Katricialicious-Style Turkey

Imagine you were asked to help teach 20 or so eager Japanese people how to make Thanksgiving dinner.

Imagine all was going well, despite the fact that you had to make pumpkin puree out of kabocha, the only available pie pans were 5 inches in diameter, and a bunch of zealous women wanted to shape over 10 pounds of mashed potatoes into individualized snowmen.

And then, imagine, that when you pulled a Norman Rockwell-worthy turkey out of the oven, every one took out their cameras and documented your every move. Including the fact that you look like a lunch lady in apron and head scarf.

Photo credit L. Rushford

Photo credit L. Rushford

This, my friends, is my usual Saturday event.

People sometimes ask me what my “specialty dish” is here. I now know I can reply with turkey! And the secret is all in the brine.

I think that if you are eating dry poultry, you haven’t yet found the most delicious secret of brining! It requires little effort and yields HUGE results. Even my pitiful iphone photo can show you the glory that is a brined turkey:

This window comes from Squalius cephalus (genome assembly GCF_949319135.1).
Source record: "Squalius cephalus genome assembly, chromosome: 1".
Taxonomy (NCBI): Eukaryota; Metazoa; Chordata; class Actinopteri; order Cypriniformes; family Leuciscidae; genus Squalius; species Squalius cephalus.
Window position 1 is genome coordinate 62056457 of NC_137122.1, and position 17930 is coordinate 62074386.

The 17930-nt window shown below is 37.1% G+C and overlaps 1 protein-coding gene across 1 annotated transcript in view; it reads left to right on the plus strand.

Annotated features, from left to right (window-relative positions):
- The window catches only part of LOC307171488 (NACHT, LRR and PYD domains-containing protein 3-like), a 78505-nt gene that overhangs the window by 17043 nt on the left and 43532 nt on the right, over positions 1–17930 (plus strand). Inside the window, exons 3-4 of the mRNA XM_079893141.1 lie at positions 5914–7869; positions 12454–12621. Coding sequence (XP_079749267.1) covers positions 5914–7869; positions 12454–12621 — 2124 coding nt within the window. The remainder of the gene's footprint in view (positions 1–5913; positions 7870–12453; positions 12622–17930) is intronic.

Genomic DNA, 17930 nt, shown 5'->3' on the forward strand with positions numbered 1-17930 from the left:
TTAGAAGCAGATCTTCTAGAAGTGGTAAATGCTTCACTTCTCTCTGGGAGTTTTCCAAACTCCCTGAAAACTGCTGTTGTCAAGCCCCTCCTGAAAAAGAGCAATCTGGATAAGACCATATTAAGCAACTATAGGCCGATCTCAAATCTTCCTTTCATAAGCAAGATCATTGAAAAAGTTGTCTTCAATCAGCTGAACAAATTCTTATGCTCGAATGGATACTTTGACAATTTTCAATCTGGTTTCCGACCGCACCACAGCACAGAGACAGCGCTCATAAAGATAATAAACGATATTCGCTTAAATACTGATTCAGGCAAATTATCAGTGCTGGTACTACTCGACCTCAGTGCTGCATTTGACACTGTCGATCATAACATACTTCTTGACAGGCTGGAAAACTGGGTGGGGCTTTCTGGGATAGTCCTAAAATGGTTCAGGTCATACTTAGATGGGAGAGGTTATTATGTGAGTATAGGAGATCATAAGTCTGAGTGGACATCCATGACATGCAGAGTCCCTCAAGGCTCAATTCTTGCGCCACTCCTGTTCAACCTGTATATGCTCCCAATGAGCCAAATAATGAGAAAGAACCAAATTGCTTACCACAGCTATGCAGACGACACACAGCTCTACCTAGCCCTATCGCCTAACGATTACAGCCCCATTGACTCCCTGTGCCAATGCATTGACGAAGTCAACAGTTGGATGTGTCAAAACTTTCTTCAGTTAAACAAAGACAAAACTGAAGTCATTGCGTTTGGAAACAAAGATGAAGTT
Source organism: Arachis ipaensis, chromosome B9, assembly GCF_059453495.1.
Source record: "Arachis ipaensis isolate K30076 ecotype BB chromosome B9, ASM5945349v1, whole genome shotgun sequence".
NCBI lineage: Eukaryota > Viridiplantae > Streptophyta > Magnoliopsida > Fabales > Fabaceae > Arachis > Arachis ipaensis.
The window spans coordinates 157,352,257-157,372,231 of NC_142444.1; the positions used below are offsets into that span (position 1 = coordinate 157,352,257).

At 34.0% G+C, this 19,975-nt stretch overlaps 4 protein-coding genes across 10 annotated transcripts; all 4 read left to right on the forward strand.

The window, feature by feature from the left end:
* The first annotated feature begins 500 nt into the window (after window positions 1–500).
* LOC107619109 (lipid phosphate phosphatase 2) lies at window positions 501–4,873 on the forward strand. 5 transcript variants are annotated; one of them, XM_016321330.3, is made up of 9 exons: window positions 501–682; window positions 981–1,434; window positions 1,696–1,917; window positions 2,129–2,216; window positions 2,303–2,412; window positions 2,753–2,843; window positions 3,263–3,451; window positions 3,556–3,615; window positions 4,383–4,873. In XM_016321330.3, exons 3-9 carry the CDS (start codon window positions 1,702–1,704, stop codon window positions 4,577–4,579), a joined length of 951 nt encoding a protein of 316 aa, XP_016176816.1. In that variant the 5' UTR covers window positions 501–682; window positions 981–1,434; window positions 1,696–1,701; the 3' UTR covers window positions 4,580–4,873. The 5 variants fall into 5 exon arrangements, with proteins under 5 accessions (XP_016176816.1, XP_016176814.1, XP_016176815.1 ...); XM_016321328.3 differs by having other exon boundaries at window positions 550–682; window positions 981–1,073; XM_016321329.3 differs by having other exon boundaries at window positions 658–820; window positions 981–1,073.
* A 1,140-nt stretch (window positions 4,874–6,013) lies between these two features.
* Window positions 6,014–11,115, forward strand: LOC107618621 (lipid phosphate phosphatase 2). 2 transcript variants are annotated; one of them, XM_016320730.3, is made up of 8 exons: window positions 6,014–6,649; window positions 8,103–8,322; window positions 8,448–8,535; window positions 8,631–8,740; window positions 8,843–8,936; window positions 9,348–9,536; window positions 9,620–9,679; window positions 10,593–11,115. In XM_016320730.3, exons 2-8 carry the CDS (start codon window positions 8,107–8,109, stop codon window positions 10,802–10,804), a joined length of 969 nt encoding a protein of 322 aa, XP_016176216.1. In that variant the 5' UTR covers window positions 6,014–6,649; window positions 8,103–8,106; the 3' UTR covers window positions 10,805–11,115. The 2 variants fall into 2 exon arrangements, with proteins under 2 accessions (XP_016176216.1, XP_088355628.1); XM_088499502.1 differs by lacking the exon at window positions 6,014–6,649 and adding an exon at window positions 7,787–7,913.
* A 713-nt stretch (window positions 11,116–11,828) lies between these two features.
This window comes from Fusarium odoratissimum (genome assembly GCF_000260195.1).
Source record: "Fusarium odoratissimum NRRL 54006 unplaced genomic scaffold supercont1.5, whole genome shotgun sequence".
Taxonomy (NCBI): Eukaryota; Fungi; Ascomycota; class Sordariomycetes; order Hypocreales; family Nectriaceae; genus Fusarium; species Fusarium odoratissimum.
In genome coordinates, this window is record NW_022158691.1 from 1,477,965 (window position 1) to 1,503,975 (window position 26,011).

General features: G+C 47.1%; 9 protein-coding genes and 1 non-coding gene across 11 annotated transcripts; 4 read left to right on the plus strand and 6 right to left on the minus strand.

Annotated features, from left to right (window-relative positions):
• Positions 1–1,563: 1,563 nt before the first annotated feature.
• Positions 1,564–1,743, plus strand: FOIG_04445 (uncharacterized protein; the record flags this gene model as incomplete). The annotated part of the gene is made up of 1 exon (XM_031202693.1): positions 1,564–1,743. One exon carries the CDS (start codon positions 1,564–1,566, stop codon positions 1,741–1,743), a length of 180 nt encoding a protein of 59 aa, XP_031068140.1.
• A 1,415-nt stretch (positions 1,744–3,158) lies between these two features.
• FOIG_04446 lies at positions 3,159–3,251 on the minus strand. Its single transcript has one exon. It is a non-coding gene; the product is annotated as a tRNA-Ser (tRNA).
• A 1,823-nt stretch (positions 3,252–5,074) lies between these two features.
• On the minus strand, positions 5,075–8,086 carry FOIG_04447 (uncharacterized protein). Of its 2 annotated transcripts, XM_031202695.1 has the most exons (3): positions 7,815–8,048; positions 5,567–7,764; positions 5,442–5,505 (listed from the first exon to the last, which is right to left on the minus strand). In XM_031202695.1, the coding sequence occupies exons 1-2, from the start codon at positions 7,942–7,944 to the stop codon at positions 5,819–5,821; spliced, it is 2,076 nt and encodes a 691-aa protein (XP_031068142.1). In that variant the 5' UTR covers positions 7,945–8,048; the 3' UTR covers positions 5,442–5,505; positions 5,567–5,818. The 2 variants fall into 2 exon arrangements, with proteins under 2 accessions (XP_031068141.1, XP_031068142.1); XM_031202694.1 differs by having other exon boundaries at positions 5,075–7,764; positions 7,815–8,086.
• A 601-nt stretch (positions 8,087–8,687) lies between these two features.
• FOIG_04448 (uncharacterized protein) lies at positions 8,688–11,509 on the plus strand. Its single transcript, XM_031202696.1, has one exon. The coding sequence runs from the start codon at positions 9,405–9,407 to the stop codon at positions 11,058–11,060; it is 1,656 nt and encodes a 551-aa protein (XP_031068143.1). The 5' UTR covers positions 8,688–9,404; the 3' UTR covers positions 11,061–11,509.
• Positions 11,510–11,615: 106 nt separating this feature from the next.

Brined Turkey

The basics behind brining is this:

36 hours before you want to cook your turkey, put the thawed bird into a vat of water, salt, and herbs.

Before cooking, rinse the bird inside and out and then place breast-side down in your pan.

My method is to cook the turkey breast side down for the first half, then flip it so it browns on top. The white meat doesn’t dry out and you still get beautifully crispy, golden skin. I also like to cover the wings with tin foil after the first few hours of cooking so they don’t dry out either.

And that is all you have to do for a perfect bird! The name Katricialicious comes from many offshoots of yet another one of my nicknames. Katricia is a combination of my first and middle name, which can also be shortened to Katrish. Another friend once called me Katrish-delish. And after my sister witnessed the paparrazzi event that was our cooking lesson, she came up with Katricialicious.

Brining is much easier than keeping my nicknames straight, don’t worry.

I like this brine recipe – and sometimes I just use water instead of vegetable stock. Enjoy!

*Updated, this is my new favorite brining recipe! I love lemons.